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    Yosemite

    National Park California

Yosemite National Park Begins Pile Burning (Oct. 2011)

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Date: October 5, 2011

Yosemite National Park will start debris pile burning today, October 5, 2011. Pile burning locations will initially include the communities of Foresta, El Portal, and Wawona. Other pile burning locations include Chinquapin, the Merced Grove, the Mariposa Grove, and along many park roads throughout the park.  
 
Piles of debris are typically burned during the spring and fall when the weather conditions are cooler and there is a higher amount of precipitation. Burn piles generally consist of down and dead forest material, such as tree limbs, logs, and brush. A maximum of 200 piles may be burned in one day. Each 100 piles burned equals roughly 1 acre of dead and down debris from the forest floor.

Pile burning is beneficial for clearing forest undergrowth and reducing fuels. It provides an opportunity to clear the roadways from overhanging vegetation thereby creating a safer environment for motorists, as well as allowing the sun to reach the road which in turn helps the winter ice melt faster. In addition, pile burning can create fuel breaks that may be utilized during future prescribed fires in the area.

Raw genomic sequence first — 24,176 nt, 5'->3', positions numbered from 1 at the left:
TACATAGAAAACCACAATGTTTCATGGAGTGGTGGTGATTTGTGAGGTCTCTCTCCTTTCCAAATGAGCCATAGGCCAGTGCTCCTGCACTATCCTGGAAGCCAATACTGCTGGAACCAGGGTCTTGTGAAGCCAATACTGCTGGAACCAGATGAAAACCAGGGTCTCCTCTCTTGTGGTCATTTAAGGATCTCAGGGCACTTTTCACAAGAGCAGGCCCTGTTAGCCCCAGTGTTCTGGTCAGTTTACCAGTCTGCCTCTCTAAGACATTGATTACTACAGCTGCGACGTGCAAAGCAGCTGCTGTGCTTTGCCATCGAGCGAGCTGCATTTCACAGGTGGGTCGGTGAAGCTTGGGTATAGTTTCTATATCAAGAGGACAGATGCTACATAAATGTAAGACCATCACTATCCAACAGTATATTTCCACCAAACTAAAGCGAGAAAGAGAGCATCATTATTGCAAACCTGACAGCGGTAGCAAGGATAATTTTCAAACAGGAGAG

Temperatures over the next few weeks are expected to remain cool, with sporadic rain predicted. Visitors and the surrounding communities should expect minimal smoke due to the pile burning throughout Yosemite. Yosemite continues to work with the Mariposa County Air Pollution Control District on this project.

For more information on fire in Yosemite National Park, please visit: http://www.nps.gov/yose/parkmgmt/firemanagement.htm.

 

Did You Know?

YLP Students in 2010

The Yosemite Leadership Program partners with UC Merced, to bring students to the park each summer for hands-on professional development through internships. Students work alongside scientists, educators, interpreters, business managers, and many other professionals of the NPS and park partner organizations. Some go on to become National Park Service rangers.